A first grade boy who opens a door for a girl is training to be a good husband and a good father someday. He is training to see girls in high school and college as people he has an opportunity to serve, not people who exist for himself. “Discipline is in the details,” as the saying goes, and part of the importance of chivalry lies in the idea that small, unnecessary actions make a big difference in the long run by reinforcing the right kinds of attitudes and character.
2. The Example of Jesus Christ: Any time we choose to serve others, we are following the example of Christ:
Do nothing from selfish ambition or conceit, but in humility count others more significant than yourselves. Let each of you look not only to his own interests, but also to the interests of others. Have this mind among yourselves, which is yours in Christ Jesus, who, though he was in the form of God, did not count equality with God a thing to be grasped, but emptied himself, by taking the form of a servant, being born in the likeness of men. And being found in human form, he humbled himself by becoming obedient to the point of death, even death on a cross. (Philippians 2:3-8, ESV)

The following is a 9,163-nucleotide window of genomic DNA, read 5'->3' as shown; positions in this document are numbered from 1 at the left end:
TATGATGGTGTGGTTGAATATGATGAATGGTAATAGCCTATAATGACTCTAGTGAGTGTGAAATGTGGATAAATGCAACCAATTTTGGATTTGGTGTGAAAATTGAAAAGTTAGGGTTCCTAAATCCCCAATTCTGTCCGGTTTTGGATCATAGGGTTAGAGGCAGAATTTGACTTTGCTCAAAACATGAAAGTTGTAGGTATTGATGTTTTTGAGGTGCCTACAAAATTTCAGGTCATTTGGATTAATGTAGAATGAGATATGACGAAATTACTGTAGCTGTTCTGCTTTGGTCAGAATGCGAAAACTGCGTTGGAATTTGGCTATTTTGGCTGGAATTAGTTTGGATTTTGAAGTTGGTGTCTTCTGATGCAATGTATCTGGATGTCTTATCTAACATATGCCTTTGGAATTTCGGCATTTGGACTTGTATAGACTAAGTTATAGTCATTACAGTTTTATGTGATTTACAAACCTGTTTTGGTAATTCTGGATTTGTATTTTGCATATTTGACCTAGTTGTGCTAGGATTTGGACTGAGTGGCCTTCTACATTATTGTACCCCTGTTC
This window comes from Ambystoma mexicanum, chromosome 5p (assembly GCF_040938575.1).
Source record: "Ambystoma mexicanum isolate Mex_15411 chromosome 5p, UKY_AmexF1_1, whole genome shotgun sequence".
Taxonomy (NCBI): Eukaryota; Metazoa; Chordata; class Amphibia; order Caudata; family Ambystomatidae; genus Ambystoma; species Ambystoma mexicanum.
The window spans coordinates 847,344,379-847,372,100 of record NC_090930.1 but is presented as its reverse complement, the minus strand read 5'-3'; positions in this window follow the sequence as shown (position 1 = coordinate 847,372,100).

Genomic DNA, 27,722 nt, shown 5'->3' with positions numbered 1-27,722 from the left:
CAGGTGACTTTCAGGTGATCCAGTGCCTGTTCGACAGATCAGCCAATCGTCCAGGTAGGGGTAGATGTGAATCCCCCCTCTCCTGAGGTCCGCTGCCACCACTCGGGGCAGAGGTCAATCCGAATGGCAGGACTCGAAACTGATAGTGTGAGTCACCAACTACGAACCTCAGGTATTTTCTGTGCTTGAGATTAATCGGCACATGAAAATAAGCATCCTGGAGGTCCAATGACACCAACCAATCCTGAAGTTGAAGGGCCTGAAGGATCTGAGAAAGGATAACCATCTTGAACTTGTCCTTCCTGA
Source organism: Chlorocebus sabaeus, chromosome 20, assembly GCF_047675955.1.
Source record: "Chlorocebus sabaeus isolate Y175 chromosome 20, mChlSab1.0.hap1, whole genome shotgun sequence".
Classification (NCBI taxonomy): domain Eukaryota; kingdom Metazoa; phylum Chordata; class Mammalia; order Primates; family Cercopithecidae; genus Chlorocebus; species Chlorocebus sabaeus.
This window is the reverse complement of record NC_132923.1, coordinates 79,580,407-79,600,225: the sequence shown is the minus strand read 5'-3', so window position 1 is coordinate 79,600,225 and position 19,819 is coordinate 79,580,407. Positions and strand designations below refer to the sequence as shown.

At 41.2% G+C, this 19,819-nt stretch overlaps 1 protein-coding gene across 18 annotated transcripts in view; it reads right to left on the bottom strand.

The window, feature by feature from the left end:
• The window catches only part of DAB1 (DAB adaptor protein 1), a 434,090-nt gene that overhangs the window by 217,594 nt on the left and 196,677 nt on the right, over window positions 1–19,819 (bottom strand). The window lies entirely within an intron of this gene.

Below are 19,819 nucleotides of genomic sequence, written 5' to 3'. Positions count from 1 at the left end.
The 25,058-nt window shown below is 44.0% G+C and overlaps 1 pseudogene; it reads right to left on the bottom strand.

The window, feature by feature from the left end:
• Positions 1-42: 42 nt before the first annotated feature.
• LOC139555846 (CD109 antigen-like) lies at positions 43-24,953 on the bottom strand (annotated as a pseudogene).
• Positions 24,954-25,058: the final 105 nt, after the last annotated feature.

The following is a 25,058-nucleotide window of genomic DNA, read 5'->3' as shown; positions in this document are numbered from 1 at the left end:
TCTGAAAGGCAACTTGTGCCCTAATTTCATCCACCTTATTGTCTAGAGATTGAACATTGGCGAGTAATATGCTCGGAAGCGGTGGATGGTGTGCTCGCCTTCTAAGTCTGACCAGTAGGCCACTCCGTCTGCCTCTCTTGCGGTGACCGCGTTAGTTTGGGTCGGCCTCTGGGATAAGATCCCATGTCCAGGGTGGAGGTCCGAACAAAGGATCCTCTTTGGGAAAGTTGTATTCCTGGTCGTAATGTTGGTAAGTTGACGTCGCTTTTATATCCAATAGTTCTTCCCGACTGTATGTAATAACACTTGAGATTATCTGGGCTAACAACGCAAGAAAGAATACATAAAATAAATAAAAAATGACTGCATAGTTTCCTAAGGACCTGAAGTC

As Christians, we see great value in opportunities to defer to and to serve other people. Jesus, though he was God, came to earth as a man. He loved his disciples, even taking on the role of a servant by washing their grimy feet (John 13). He did not come to be served, but to serve (Matthew 20:28). This sort of selflessness is precisely what chivalry is all about. A medieval knight may have been a mighty warrior with great power, strength, and status over others, but chivalry led him to put others first. This is hard to do, which is why we should take every opportunity to practice.